Pakistan: Indian cross-border fire kills girl in Kashmir

Above, a Pakistani security outpost along the so-called Line of Control that divides Kashmir between India and Pakistan. (AFP file photo)
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Updated 13 September 2020

Pakistan: Indian cross-border fire kills girl in Kashmir

  • ‘Unprovoked firing’ targeted Pakistani border villages of Hotspring and Rakhchikri
  • Nuclear-armed neighbors each claim the divided Kashmir region in its entirety

ISLAMABAD: An 11-year-old girl was killed and four other villagers critically wounded by Indian troops firing into the Pakistani-administered side of the Kashmir region, Pakistan’s military said on Sunday.
The military said the “unprovoked firing” by India troops using long-range guns and artillery targeted the Pakistani border villages of Hotspring and Rakhchikri Friday night along the so-called Line of Control that divides Kashmir between India and Pakistan.
The Pakistani military said a 75-year-old woman was among the four civilians wounded. The military said its forces responded by firing at Indian army posts, without elaborating.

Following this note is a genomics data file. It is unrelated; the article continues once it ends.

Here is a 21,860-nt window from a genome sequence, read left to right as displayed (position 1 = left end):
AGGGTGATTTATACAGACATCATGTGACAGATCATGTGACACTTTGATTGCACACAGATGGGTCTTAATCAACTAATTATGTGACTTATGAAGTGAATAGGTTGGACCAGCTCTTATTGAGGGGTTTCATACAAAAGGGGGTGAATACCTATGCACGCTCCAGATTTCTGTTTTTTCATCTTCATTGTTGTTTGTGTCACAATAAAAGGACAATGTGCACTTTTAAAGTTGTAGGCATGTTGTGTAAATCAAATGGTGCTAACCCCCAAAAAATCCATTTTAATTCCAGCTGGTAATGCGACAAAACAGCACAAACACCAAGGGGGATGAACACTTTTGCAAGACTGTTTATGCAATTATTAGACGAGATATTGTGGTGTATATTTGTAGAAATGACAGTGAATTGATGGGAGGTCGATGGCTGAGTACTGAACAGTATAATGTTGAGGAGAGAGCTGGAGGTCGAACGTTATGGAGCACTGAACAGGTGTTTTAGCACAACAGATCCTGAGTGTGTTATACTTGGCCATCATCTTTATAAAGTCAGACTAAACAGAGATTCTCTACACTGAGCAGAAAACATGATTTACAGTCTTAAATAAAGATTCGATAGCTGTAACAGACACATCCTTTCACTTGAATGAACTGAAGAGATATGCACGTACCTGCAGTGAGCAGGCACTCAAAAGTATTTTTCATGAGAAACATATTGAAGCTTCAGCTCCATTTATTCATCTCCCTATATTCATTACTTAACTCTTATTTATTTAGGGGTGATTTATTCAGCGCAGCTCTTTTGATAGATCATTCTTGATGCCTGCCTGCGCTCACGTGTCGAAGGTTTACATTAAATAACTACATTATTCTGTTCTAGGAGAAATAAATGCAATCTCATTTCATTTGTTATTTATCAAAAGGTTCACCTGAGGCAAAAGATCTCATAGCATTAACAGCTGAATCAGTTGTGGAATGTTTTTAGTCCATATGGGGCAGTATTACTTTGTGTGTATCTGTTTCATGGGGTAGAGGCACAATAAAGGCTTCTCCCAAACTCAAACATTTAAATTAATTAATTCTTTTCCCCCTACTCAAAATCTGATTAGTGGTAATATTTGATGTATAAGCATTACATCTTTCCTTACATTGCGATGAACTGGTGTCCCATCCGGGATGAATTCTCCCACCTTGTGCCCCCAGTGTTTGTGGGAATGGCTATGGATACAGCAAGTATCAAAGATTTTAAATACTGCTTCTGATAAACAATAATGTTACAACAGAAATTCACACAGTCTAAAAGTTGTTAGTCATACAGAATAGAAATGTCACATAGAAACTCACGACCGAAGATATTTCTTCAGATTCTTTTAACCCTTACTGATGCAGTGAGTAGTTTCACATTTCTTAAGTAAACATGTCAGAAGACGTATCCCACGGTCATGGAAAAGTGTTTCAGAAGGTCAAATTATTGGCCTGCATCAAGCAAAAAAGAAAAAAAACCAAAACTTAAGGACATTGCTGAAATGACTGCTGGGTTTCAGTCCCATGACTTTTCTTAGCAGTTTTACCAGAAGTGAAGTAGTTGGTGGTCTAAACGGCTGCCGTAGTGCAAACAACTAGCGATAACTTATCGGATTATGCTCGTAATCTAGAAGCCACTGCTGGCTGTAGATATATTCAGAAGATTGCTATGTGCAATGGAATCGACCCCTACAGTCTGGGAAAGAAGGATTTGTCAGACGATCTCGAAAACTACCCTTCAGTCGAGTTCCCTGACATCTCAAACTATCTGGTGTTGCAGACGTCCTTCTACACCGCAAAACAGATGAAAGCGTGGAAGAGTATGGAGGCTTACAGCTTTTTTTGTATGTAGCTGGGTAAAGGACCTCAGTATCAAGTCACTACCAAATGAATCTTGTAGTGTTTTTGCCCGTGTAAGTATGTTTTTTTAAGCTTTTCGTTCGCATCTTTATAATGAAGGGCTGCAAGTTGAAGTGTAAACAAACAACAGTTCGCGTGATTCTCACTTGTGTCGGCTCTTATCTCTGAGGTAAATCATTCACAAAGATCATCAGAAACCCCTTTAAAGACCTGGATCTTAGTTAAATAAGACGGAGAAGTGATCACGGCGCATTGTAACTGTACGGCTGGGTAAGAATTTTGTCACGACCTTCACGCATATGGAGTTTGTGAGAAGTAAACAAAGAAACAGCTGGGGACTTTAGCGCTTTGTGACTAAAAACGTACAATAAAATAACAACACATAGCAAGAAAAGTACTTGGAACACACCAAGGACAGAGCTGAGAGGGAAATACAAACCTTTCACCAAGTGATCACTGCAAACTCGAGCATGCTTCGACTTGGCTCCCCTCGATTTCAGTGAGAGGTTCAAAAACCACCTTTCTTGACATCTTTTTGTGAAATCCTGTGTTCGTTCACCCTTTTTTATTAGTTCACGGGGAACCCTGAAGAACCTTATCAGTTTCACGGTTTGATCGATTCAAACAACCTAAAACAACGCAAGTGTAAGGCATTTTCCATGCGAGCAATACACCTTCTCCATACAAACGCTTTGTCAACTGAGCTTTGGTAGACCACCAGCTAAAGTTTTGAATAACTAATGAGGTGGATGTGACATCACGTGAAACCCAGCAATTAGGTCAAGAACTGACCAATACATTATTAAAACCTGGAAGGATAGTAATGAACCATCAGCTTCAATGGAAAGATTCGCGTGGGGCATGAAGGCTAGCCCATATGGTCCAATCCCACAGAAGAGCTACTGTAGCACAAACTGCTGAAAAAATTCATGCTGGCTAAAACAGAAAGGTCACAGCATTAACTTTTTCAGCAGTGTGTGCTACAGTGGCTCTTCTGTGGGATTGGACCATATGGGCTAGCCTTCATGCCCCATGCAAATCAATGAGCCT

Pakistan’s foreign office said it summoned India’s diplomatic representative to protest the cross-border firing.
In June, Pakistani officials blamed Indian troops for killing four villagers in the Pakistan region of Kashmir. Days later, they said Indian shelling again had killed a 13-year-old-girl and wounded her mother and brother.
The nuclear-armed neighbors each claim the divided Kashmir region in its entirety. Pakistan and India often trade fire in the disputed Himalayan region, with both blaming the other side for initiating the fire.
They have fought two of their three wars over Kashmir since independence from British rule in 1947.
Tensions have soared between Pakistan and India since August 2019, when Indian Prime Minister Narendra Modi’s Hindu nationalist-led government revoked Muslim-majority Kashmir’s decades-old semi-autonomous status, touching off anger in Indian-controlled Kashmir and in Pakistan.